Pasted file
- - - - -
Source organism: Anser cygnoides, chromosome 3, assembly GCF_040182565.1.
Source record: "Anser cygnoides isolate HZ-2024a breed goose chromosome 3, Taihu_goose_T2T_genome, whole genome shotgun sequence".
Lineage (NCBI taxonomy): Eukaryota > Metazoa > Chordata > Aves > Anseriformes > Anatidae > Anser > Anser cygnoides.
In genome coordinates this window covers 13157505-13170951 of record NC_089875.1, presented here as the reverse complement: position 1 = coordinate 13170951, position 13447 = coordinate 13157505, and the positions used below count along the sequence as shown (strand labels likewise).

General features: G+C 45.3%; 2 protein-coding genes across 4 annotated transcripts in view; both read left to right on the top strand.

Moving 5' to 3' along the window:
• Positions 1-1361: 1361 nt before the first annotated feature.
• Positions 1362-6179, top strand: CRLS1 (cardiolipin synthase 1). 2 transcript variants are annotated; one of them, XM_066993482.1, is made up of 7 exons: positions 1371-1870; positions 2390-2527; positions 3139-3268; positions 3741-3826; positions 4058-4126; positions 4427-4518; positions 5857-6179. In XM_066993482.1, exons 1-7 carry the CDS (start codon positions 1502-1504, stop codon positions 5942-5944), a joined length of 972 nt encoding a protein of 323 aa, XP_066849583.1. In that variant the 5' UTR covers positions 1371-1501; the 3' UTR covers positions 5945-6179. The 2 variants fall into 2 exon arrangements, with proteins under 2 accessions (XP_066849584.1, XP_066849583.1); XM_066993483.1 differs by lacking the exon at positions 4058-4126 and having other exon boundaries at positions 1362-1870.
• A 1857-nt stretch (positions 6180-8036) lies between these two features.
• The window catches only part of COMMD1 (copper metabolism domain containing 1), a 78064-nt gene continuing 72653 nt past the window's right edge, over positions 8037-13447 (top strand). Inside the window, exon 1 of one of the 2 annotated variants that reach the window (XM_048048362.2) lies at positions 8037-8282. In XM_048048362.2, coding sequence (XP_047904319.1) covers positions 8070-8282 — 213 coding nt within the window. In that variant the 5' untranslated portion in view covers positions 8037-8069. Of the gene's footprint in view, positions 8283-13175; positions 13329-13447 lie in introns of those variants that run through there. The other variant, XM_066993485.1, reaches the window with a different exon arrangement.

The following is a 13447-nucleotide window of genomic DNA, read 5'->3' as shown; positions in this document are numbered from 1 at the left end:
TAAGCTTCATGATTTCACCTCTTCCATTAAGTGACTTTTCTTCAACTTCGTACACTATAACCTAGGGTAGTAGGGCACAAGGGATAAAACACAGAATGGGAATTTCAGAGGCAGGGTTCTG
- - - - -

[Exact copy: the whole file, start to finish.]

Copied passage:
Source organism: Anser cygnoides, chromosome 3, assembly GCF_040182565.1.
Source record: "Anser cygnoides isolate HZ-2024a breed goose chromosome 3, Taihu_goose_T2T_genome, whole genome shotgun sequence".
Lineage (NCBI taxonomy): Eukaryota > Metazoa > Chordata > Aves > Anseriformes > Anatidae > Anser > Anser cygnoides.
In genome coordinates this window covers 13157505-13170951 of record NC_089875.1, presented here as the reverse complement: position 1 = coordinate 13170951, position 13447 = coordinate 13157505, and the positions used below count along the sequence as shown (strand labels likewise).

General features: G+C 45.3%; 2 protein-coding genes across 4 annotated transcripts in view; both read left to right on the top strand.

Moving 5' to 3' along the window:
• Positions 1-1361: 1361 nt before the first annotated feature.
• Positions 1362-6179, top strand: CRLS1 (cardiolipin synthase 1). 2 transcript variants are annotated; one of them, XM_066993482.1, is made up of 7 exons: positions 1371-1870; positions 2390-2527; positions 3139-3268; positions 3741-3826; positions 4058-4126; positions 4427-4518; positions 5857-6179. In XM_066993482.1, exons 1-7 carry the CDS (start codon positions 1502-1504, stop codon positions 5942-5944), a joined length of 972 nt encoding a protein of 323 aa, XP_066849583.1. In that variant the 5' UTR covers positions 1371-1501; the 3' UTR covers positions 5945-6179. The 2 variants fall into 2 exon arrangements, with proteins under 2 accessions (XP_066849584.1, XP_066849583.1); XM_066993483.1 differs by lacking the exon at positions 4058-4126 and having other exon boundaries at positions 1362-1870.
• A 1857-nt stretch (positions 6180-8036) lies between these two features.
• The window catches only part of COMMD1 (copper metabolism domain containing 1), a 78064-nt gene continuing 72653 nt past the window's right edge, over positions 8037-13447 (top strand). Inside the window, exon 1 of one of the 2 annotated variants that reach the window (XM_048048362.2) lies at positions 8037-8282. In XM_048048362.2, coding sequence (XP_047904319.1) covers positions 8070-8282 — 213 coding nt within the window. In that variant the 5' untranslated portion in view covers positions 8037-8069. Of the gene's footprint in view, positions 8283-13175; positions 13329-13447 lie in introns of those variants that run through there. The other variant, XM_066993485.1, reaches the window with a different exon arrangement.

The following is a 13447-nucleotide window of genomic DNA, read 5'->3' as shown; positions in this document are numbered from 1 at the left end:
TAAGCTTCATGATTTCACCTCTTCCATTAAGTGACTTTTCTTCAACTTCGTACACTATAACCTAGGGTAGTAGGGCACAAGGGATAAAACACAGAATGGGAATTTCAGAGGCAGGGTTCTG